LOS ANGELES | Ronald Reagan is dead. He died June 5, 2004.
A decade has passed, along with the era of conservative Californians — yet California Republicans who supported him refuse to bury him. The West Coast GOP refuses to understand that Reaganism — that is to say, social conservatism and supply-side economics — is not being used or accepted, nor will it (in all likelihood) ever return statewide.
California is no longer a Reagan-type state — if it ever was. Rather, the Golden State has become the Welfare State, with a people hopelessly addicted to entitlement programs and legalized medical marijuana. It is a state full of people who no longer strive to work for a living, who would rather accept a handout from the government, and for whom smoking marijuana eases the stress of being a leech of the state. People in California could not survive without government subsidy programs — and since the GOP has a full and total disdain for these programs, the GOP in California is as dead as Ronald Reagan is.
The California GOP needs to adopt new strategies to contend with a state that Reagan would no longer recognize, and market their brand to a generation of first-time voters who know nothing about him. By refusing to bury the Gipper, the Republican Party in California has failed to adapt to help the urban communities that once voted for Reagan in four times the numbers that they voted for Mitt Romney or John McCain in the last two presidential elections.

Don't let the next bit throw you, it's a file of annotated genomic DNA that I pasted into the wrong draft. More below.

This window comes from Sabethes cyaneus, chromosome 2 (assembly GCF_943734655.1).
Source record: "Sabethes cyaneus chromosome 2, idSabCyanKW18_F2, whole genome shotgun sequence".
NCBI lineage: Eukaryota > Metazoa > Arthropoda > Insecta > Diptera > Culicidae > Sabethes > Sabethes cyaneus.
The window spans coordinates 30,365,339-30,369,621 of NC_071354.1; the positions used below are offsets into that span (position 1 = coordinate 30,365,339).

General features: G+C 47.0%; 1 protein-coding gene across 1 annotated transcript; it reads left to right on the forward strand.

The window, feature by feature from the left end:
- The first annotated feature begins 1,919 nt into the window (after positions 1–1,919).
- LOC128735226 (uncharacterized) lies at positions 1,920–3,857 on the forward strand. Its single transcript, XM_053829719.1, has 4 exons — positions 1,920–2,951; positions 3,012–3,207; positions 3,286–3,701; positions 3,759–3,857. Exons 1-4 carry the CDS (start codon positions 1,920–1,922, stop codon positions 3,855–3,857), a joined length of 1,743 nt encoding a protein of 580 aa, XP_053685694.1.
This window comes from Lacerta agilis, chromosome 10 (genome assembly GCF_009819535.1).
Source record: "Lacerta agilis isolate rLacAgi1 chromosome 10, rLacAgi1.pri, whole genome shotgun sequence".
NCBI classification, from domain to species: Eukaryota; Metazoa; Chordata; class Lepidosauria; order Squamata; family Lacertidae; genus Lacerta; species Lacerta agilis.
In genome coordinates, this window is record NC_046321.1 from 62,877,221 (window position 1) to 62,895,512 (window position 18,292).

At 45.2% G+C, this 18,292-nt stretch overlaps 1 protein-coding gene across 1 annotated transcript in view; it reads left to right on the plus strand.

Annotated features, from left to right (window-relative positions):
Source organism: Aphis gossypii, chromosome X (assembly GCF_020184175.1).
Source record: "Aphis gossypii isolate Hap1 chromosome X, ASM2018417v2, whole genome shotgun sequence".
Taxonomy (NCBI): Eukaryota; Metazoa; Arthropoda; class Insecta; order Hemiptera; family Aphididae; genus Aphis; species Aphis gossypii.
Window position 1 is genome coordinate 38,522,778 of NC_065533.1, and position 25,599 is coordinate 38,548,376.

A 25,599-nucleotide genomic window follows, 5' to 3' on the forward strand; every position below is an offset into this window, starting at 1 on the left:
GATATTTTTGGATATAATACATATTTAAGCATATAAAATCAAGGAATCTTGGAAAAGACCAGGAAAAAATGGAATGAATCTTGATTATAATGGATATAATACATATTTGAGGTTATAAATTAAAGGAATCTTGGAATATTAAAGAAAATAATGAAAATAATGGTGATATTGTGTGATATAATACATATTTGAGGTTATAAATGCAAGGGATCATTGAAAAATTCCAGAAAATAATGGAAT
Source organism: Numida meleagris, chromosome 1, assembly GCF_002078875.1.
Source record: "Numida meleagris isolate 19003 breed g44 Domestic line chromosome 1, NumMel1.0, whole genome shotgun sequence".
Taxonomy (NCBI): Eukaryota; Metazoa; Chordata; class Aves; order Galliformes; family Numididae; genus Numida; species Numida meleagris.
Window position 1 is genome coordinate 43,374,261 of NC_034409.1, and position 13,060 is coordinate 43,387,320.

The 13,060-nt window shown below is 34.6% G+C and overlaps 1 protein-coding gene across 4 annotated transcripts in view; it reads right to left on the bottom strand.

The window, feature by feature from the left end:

Yet the apotheosis of Reagan is not complete even within the party. The GOP in California is just as guilty as the Democrats of expanding government. During his first term as governor of California, Reagan temporarily stopped government hiring, and slowed the growth of the state government's workforce. Even when Arnold Schwarzenegger was governor, the growth of government continued in un-Reaganesque manners.
While California’s welfare system balloons of control, there are no GOP faithful reminding the state that it was Gov. Reagan that worked with the Democratic majority in the State Legislature to enact major reform of the welfare system in 1971. The GOP has clung to the staunch conservatism of Reagan but has failed to remember that it was Reagan who reached across the aisle to build bridges and solve problems; indeed, there was a bloc of congressmen famously referred to as “the Reagan Democrats.” Today, there are no bridges, there are no solved problems.
Reagan’s legacy is admirable. Yet the party can no longer run on the legacy of a man who left the governorship in the '70s and the presidency in the '80s. Decades later, it is time for new solutions, for new ideas, for new strength. California, in general, and the urban voters dying for change, in particular, need the GOP to allow Reagan to be buried.
The Gipper must finally be allowed to rest in peace, once and for all.